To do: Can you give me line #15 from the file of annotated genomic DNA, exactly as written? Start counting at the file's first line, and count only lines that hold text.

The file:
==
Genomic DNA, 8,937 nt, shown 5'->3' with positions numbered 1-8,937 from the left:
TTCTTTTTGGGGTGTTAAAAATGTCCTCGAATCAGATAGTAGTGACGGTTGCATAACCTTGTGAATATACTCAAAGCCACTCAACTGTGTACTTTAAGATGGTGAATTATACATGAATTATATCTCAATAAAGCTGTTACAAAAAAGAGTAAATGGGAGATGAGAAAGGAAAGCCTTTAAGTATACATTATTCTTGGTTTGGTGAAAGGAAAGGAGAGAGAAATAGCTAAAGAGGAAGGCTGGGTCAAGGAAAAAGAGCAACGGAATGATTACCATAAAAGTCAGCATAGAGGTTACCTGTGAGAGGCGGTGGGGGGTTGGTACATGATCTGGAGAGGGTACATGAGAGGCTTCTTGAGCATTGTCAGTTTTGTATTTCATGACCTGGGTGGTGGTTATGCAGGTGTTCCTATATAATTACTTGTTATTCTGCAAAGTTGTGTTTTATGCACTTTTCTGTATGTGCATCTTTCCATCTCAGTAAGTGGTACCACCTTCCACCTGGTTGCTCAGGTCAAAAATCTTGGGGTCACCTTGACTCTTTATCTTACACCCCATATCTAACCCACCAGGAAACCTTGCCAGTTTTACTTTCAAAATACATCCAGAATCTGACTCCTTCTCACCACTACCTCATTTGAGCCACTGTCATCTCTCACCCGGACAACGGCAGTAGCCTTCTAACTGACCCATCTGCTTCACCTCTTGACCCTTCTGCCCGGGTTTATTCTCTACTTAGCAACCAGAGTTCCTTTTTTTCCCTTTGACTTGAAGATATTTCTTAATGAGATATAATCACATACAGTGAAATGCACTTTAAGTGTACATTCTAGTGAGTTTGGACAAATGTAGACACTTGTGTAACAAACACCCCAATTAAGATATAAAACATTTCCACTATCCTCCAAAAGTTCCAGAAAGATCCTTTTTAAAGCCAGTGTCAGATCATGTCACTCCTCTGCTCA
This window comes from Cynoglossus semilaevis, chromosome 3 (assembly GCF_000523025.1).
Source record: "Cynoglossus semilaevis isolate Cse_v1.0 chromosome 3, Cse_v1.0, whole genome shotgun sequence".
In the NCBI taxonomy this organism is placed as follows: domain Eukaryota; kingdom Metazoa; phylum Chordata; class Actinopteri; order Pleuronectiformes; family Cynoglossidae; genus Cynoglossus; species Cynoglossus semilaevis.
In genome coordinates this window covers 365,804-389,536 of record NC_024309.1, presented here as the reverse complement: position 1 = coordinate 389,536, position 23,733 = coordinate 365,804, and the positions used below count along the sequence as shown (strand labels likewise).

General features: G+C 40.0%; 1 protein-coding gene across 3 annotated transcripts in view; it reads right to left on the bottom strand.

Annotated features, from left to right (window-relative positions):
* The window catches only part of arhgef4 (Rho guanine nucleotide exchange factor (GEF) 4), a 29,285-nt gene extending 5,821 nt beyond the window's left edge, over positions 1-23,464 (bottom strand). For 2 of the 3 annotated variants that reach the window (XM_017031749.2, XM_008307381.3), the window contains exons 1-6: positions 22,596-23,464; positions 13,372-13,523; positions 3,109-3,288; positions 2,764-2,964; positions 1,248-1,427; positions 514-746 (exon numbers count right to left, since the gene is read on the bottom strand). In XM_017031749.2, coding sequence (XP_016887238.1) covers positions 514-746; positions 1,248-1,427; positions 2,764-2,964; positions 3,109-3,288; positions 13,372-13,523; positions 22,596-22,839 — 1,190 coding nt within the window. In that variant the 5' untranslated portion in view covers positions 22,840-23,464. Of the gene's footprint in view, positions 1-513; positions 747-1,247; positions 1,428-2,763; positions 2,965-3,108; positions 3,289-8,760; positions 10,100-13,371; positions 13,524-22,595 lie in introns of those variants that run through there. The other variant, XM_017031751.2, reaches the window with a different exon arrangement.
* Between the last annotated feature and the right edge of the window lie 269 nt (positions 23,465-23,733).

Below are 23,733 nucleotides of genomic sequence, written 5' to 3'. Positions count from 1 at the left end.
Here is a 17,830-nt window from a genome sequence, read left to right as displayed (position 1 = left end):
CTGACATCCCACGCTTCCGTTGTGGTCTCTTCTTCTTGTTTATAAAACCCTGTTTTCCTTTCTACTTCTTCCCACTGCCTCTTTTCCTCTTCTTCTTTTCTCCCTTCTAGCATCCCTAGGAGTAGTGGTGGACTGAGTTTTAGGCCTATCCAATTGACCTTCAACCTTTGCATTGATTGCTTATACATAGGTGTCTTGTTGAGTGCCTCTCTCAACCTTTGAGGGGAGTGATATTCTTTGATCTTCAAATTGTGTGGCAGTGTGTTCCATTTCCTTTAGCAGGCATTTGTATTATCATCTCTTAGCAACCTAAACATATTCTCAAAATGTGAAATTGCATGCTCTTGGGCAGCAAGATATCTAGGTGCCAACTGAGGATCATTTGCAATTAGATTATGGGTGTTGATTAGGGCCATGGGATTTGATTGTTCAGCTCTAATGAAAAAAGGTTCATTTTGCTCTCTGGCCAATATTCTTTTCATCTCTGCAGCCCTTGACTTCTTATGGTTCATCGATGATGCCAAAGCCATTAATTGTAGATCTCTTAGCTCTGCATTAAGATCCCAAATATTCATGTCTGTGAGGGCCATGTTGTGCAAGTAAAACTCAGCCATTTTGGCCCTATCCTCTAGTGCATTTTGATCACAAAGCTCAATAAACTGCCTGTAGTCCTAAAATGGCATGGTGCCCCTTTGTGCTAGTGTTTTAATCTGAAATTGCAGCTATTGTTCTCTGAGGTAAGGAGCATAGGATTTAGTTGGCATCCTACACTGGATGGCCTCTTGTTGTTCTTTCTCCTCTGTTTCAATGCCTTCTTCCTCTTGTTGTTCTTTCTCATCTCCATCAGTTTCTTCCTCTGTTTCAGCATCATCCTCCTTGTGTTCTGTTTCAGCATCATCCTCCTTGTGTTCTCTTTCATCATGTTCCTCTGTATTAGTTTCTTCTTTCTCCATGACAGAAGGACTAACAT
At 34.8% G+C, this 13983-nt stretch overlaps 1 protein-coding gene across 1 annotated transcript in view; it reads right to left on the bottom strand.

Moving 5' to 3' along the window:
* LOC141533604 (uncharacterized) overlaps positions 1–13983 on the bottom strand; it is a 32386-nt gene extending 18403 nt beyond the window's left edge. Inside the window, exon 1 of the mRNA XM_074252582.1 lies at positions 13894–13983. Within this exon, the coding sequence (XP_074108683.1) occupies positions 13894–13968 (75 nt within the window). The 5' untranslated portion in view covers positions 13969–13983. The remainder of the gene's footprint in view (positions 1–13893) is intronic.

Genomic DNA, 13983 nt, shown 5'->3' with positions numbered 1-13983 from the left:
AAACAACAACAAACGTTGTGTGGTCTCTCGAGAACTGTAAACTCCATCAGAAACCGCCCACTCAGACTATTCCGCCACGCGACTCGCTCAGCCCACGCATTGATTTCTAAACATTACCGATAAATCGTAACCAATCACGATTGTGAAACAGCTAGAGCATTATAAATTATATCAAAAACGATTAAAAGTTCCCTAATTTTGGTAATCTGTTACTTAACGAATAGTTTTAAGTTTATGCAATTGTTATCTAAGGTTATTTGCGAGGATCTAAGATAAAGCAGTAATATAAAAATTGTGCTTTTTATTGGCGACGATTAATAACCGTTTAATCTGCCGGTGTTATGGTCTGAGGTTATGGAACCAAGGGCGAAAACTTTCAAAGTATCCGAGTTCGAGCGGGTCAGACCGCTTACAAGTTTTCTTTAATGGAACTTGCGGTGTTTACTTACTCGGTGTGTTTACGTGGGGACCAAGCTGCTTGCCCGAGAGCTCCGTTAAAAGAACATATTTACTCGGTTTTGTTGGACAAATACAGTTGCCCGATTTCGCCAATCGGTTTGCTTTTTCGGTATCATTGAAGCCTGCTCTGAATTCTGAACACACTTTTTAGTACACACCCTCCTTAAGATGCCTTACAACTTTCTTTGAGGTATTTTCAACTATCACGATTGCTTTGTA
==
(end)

Moving 5' to 3' along the window: